Though sensationalized headlines regarding domestic violence have quickly begun to fade, the issue of abuse in American households still remains. While it may not be as much of a hot-button topic as it was just a few months ago, “Power” actress Debbi Morgan is still working hard to shed light on the prevalent issue through her memoir and one-woman stage play, The Monkey On My Back. Check out some highlights from her chat with News One’s Roland Martin below.
On her one-woman show and memoir, The Monkey On My Back:
“It’s based on three generations of women growing up and living with domestic violence; starting with my grandmother, my mother and myself. We know that this is a huge, horrific issue in this country right now…globally, really.
On how acting helped to mask the abuse:
“I’ve been acting since I was sixteen years old and it really helped me quite well because I could use all of my acting skills to sort of hide behind this mask. I was always smiling and acting like I was happy and full of joy. I was hiding behind this mask with so much insecurity, humiliation, pain, fear.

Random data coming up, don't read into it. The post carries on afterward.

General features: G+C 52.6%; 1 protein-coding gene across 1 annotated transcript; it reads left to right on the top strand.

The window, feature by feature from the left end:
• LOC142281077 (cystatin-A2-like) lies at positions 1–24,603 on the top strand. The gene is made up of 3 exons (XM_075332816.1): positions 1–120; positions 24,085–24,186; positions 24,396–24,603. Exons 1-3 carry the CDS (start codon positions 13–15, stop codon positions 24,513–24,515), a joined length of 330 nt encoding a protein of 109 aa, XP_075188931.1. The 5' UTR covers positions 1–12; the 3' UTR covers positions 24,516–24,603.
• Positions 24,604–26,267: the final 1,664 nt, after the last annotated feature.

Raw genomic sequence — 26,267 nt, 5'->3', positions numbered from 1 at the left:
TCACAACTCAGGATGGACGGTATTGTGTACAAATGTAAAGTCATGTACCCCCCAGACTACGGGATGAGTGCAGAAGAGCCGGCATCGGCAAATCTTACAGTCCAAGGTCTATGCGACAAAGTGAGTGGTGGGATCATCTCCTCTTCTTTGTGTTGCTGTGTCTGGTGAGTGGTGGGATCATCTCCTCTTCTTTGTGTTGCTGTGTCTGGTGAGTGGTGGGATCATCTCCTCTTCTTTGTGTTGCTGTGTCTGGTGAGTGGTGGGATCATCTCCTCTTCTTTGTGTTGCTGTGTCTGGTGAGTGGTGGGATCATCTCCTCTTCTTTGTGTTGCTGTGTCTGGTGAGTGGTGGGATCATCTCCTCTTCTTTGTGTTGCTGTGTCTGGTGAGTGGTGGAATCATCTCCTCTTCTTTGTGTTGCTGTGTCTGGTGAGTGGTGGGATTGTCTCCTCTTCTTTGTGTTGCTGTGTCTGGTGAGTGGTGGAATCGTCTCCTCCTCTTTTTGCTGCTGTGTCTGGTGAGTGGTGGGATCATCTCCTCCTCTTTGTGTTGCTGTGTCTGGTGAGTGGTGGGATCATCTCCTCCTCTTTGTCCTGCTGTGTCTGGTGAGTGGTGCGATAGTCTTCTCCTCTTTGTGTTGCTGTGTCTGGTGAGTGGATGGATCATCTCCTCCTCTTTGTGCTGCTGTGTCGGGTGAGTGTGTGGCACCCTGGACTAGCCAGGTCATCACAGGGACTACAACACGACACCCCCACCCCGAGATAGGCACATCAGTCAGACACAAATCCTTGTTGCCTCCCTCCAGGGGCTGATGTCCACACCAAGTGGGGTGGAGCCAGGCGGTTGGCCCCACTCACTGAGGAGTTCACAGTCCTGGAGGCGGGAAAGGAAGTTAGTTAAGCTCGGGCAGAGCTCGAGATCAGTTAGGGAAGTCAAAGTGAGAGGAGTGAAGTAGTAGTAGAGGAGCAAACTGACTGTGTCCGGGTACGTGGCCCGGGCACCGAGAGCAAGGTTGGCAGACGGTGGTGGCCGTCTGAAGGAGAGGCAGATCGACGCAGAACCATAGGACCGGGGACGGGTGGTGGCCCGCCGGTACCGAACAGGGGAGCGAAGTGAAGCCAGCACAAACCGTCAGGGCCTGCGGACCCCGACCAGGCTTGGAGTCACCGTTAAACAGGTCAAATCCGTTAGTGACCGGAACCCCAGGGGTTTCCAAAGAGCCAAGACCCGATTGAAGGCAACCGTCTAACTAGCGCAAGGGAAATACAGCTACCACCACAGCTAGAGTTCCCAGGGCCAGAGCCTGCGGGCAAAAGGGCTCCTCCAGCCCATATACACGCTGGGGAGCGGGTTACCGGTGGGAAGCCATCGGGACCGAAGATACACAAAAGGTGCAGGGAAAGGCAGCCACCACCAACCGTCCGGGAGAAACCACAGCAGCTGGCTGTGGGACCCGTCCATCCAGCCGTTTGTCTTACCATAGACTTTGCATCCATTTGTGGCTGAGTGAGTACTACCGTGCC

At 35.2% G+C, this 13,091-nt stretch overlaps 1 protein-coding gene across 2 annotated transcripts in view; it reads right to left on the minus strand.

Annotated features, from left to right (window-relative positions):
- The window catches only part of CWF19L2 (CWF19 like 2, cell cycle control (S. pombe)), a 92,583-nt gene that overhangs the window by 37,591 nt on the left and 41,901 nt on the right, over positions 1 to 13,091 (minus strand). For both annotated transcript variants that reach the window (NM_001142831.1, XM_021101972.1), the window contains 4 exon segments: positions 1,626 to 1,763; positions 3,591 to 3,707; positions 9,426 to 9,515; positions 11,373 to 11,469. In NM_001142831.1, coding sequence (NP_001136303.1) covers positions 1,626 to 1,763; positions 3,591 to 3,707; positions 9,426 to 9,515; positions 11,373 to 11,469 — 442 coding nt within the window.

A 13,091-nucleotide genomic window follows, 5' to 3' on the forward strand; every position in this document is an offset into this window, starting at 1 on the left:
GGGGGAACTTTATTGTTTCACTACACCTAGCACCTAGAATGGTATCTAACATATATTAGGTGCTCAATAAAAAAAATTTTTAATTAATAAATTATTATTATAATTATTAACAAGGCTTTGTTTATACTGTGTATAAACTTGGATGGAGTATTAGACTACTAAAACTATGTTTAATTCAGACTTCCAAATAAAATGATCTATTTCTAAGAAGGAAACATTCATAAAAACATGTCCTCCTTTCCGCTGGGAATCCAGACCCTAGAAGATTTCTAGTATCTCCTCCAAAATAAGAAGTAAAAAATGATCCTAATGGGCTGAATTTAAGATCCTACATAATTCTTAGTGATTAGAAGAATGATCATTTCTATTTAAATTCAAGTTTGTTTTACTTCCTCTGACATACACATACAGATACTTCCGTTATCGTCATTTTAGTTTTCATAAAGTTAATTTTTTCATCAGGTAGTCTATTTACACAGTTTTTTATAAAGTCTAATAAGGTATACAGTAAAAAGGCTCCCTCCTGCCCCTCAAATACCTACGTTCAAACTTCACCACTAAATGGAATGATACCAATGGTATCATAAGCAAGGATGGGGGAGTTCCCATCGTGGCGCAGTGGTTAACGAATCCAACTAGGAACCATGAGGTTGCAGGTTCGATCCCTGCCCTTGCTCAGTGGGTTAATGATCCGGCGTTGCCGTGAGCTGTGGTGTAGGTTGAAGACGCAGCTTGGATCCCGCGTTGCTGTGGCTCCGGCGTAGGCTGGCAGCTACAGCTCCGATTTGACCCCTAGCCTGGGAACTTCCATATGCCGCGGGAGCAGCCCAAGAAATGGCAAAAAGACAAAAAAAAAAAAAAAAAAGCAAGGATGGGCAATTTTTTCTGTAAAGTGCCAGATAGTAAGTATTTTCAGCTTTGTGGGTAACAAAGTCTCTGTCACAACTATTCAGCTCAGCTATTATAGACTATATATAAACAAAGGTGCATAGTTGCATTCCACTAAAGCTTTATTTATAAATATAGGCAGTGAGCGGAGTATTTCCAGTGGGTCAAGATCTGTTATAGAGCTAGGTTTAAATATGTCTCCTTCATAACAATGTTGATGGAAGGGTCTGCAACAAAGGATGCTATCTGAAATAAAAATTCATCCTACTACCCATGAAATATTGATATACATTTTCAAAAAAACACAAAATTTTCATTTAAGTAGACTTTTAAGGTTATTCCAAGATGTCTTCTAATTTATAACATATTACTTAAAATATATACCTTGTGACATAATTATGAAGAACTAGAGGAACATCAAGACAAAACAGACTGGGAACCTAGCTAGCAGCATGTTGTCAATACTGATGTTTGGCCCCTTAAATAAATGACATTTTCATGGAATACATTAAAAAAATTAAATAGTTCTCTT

On growing up seeing her father abuse her mother:
“I was a child of domestic violence and listening to my father’s loud, abusive rhetoric permeating throughout the apartment, furniture being knocked over, glass shattering, my mother’s blood-curling screams, were probably always being ingrained in the crevices of my soul for a very long time.”
“I think so much attention is paid to the abuser and the abused—you know, the woman, and in many cases, the man. But I don’t think enough attention is paid to the children. For me, growing up in that fear, it dictated so many of the choices that I made in my own life. It nearly rendered me incapable of stopping the cycle of abuse in my own life.”
On how the abuse manifested in her life:
“I was a victim of bullying. I went through physical and emotional abuse at the hands of a teenage boyfriend. I suffered severe emotional abuse by three of my four husbands. I was just caught in this cycle. I mean, spinning like a washing machine.”
Listen to Debbi’s full interview here.
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